For those who read my November 18, 2015 post “Eat the Rich for Thanksgiving” but haven’t been able to wade through Thomas Piketty’s 653-page “Capital in the Twenty-First Century,” there’s good news. Various summaries, both print and e-versions, are available on-line (thanks to Michael Rozyne for pointing this out). My post includes a New Yorker quote from a Bernie Sanders campaign staffer who says, “I read a third of Piketty’s book. I don’t think Bernie would read a page of it.” I was reminded of this the other day when I heard a very smart food organizer say, “No one I work with reads; I can’t use more than two-minute videos.” And I remember feeling embarrassed in college when, on two occasions, I only had time to read the Cliffs Notes!

Last but not least, I want to give a shout-out to another book. It’s by newly-minted Ph.D. and Fulbright Scholar Alan R. Hunt, and the book is called “Civic Engagement in Food System Governance: A Comparative Perspective of American and British Local Food Movements (Routledge, 2015)” Now, academic titles like these don’t lend themselves to two-minute videos nor do they have Hollywood screaming for the movie rights. But what this book does do that others don’t (and let’s include films, blogs, Facebook, YouTube, Tweets, etc.) is to make it clear why food policy has only taken baby steps in this country. Hunt takes us on a well-documented journey through collaboration (and non-collaboration) among major elements of the food movement. He looks at the process on both sides of the Pond to reveal what’s worked, what hasn’t, and why. If you’ve ever wondered why America doesn’t have a national food policy, “Civic Engagement in Food System Governance” will provide you with many “Aha moments!”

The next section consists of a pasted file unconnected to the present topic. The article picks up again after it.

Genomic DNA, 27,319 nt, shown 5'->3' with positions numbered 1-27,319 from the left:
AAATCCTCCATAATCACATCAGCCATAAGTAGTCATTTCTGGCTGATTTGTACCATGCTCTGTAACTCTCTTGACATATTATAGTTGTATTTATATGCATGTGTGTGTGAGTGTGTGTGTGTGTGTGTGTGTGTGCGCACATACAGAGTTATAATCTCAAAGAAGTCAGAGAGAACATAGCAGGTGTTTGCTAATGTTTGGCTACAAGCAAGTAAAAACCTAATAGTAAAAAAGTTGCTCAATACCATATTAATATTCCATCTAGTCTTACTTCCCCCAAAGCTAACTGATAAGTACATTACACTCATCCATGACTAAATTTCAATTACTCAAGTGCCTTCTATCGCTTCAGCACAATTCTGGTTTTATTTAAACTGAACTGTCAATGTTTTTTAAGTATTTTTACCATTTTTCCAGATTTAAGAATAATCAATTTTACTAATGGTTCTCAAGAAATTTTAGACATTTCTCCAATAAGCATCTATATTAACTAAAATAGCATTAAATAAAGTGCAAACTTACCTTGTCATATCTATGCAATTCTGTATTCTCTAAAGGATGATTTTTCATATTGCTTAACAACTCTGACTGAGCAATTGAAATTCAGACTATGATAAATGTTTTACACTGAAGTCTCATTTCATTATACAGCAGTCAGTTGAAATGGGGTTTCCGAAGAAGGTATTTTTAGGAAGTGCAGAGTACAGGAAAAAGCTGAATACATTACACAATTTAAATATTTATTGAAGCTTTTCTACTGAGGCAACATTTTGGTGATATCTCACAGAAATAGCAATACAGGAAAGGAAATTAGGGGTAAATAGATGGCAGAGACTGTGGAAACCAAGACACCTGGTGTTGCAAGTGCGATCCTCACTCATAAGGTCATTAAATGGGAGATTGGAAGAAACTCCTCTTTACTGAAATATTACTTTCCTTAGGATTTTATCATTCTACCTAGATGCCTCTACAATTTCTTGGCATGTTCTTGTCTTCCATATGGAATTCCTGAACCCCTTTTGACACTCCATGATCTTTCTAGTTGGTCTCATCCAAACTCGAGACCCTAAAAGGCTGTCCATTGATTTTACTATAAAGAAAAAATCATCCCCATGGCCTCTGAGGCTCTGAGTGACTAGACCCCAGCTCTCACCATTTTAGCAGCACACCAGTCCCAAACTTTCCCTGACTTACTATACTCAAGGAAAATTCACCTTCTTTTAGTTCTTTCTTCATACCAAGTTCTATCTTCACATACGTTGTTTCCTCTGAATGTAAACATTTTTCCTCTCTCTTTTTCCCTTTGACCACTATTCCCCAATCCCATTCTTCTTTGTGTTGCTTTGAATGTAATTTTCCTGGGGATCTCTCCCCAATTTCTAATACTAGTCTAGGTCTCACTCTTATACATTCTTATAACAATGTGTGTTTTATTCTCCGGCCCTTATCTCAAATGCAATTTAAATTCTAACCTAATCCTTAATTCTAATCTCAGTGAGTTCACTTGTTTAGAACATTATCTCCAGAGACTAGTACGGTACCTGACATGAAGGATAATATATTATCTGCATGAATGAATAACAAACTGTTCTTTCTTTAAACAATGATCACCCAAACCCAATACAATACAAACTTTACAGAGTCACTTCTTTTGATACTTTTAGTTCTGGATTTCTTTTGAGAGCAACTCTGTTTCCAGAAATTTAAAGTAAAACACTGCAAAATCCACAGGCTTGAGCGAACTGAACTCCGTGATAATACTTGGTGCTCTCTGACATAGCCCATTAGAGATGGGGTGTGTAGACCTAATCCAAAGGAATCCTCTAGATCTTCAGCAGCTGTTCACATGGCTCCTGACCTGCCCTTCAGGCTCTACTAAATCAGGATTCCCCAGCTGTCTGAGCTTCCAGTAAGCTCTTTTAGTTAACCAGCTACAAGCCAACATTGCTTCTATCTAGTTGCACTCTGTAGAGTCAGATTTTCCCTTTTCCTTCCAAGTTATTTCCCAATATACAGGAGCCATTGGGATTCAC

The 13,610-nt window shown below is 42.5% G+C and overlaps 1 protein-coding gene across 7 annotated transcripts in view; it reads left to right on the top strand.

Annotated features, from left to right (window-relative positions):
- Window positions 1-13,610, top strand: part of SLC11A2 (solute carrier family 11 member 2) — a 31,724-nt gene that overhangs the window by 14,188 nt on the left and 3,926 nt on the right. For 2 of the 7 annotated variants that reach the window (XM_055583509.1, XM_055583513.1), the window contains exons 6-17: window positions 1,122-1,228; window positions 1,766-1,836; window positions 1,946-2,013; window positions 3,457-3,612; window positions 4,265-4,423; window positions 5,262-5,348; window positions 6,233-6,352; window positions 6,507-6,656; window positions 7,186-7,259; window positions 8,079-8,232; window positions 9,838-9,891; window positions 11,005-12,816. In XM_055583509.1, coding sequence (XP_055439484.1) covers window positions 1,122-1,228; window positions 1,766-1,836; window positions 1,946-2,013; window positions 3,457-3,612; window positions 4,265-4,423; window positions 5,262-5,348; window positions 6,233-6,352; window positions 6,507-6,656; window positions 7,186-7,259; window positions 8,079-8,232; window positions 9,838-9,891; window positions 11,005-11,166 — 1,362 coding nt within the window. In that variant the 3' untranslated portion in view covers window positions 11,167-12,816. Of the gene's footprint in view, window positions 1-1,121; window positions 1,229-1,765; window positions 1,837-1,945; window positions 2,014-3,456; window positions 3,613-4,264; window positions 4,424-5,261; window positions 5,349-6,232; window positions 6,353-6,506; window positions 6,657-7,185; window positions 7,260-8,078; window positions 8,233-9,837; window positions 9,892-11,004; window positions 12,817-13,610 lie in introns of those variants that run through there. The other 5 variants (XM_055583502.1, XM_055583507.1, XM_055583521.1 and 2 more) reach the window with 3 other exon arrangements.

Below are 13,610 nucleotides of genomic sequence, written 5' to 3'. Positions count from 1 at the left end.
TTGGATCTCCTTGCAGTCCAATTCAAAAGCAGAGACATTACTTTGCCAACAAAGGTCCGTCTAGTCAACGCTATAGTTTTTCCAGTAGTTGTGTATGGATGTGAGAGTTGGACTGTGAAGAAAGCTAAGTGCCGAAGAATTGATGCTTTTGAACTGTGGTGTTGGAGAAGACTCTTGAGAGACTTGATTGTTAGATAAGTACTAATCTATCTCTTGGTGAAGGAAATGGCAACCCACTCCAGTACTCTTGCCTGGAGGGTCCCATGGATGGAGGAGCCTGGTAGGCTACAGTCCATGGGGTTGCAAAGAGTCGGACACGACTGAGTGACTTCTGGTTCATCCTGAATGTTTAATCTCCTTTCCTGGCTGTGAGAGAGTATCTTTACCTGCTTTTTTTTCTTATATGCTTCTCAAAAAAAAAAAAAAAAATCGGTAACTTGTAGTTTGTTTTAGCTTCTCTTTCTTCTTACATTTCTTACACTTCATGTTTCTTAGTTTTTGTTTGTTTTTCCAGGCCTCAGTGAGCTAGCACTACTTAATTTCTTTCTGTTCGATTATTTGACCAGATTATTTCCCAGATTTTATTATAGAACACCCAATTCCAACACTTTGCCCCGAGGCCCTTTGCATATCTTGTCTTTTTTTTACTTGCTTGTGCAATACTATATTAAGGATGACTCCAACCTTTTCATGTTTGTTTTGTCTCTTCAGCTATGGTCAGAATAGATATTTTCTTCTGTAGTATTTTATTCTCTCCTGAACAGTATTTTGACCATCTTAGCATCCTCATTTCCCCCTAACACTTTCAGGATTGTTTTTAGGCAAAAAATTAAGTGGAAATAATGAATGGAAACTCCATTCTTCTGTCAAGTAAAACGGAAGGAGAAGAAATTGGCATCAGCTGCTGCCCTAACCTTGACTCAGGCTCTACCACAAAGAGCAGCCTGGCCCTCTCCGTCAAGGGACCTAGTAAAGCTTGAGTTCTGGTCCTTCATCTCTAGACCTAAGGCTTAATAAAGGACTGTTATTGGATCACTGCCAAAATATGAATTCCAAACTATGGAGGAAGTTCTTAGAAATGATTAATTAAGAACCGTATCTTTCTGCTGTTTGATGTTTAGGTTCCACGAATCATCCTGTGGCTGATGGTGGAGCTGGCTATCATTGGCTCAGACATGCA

Speaking of journeys, here are what mine look like over the next three months.

June 14 – 16: Anchorage, Alaska. Speaking at the University of Alaska and working with the Alaska Food Policy Council and local food policy councils. For more information, contact Elizabeth Hodges at ehodges4@uaa.alaska.edu.

June 22 and 23: Wake County (Raleigh), North Carolina. Speaking at the Wake County Food Summit (6/22) and the United Way of the Triangle (6/23). For more information, contact Erin White at erinsullivanwhite@gmail.com.

July 12 – 15: Baltimore, Maryland. Work with the Johns Hopkins Center for a Livable Future and the Food Policy Networks Advisory Committee.

August 24 and 25: Columbia, South Carolina. Speaking at the South Carolina Food Access Summit and with the South Carolina Food Policy Council. For more information, contact Anna Hamilton at anna@sccommunityloanfund.org.

Late August – Early September: Uffington, England. Leading a seminar with Grandchildren Zoe and Brad. Topics include: The Importance of Make Believe in a World Gone Mad; Why Staying in the Lines of Your Coloring Book is Not a Recipe for Success; Twelve Ways to Assemble a Proper Peanut Butter and Jelly Sandwich; Why You Say “Tow-Mah-toe” and I Say “Two-May-toe.”

October 8 (date may change): New Brunswick, New Jersey. Speaking at the New Brunswick, New Jersey Food Summit. Date and location still to be confirmed.

Being on the road is hot and thirsty work. Please be in touch if you’d like to buy me a beer!